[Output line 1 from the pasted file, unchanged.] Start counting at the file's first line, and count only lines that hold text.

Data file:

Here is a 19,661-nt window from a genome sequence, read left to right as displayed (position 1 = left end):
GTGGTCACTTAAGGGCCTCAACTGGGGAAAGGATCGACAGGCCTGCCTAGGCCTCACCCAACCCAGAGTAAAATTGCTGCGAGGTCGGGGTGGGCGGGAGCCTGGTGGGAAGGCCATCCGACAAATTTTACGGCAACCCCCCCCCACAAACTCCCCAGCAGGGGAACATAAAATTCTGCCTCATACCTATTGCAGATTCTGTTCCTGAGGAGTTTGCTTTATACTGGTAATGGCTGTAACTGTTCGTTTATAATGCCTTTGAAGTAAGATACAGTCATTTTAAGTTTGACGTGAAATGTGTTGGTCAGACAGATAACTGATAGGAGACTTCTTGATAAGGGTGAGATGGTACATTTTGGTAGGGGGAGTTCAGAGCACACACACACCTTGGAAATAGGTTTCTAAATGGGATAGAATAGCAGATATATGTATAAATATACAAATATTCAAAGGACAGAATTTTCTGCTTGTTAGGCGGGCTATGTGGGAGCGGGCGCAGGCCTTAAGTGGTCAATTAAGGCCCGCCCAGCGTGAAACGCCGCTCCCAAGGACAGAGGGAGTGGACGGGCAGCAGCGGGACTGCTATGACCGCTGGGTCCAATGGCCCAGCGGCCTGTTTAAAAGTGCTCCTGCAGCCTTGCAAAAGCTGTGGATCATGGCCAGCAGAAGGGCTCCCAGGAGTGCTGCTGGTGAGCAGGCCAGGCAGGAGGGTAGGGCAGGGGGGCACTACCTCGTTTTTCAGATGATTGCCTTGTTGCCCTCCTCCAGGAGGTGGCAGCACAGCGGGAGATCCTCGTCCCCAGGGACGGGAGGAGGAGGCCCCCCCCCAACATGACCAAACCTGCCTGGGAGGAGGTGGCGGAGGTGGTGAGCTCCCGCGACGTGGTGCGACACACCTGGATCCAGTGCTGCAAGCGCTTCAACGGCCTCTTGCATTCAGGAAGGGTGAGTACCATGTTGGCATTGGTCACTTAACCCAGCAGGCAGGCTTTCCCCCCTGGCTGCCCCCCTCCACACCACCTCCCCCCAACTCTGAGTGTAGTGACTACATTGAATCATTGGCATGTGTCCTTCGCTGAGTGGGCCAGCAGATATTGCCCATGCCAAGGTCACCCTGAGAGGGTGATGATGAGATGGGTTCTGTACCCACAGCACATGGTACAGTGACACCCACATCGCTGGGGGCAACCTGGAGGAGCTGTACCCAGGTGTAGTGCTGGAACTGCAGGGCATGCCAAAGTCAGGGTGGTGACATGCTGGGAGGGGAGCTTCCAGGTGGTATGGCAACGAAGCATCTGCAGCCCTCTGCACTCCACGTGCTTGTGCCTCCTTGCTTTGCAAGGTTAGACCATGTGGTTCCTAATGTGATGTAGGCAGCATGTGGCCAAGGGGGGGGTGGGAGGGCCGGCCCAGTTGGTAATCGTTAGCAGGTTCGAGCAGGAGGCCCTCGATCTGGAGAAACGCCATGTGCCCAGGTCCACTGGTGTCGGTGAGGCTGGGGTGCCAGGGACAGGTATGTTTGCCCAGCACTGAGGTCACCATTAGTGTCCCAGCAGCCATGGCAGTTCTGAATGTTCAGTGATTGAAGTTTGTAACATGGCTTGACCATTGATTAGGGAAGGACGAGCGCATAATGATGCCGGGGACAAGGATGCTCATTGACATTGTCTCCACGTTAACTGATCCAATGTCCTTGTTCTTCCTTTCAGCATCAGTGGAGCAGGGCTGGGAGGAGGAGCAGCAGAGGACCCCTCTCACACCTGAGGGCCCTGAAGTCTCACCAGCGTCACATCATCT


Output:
Here is a 19,661-nt window from a genome sequence, read left to right as displayed (position 1 = left end):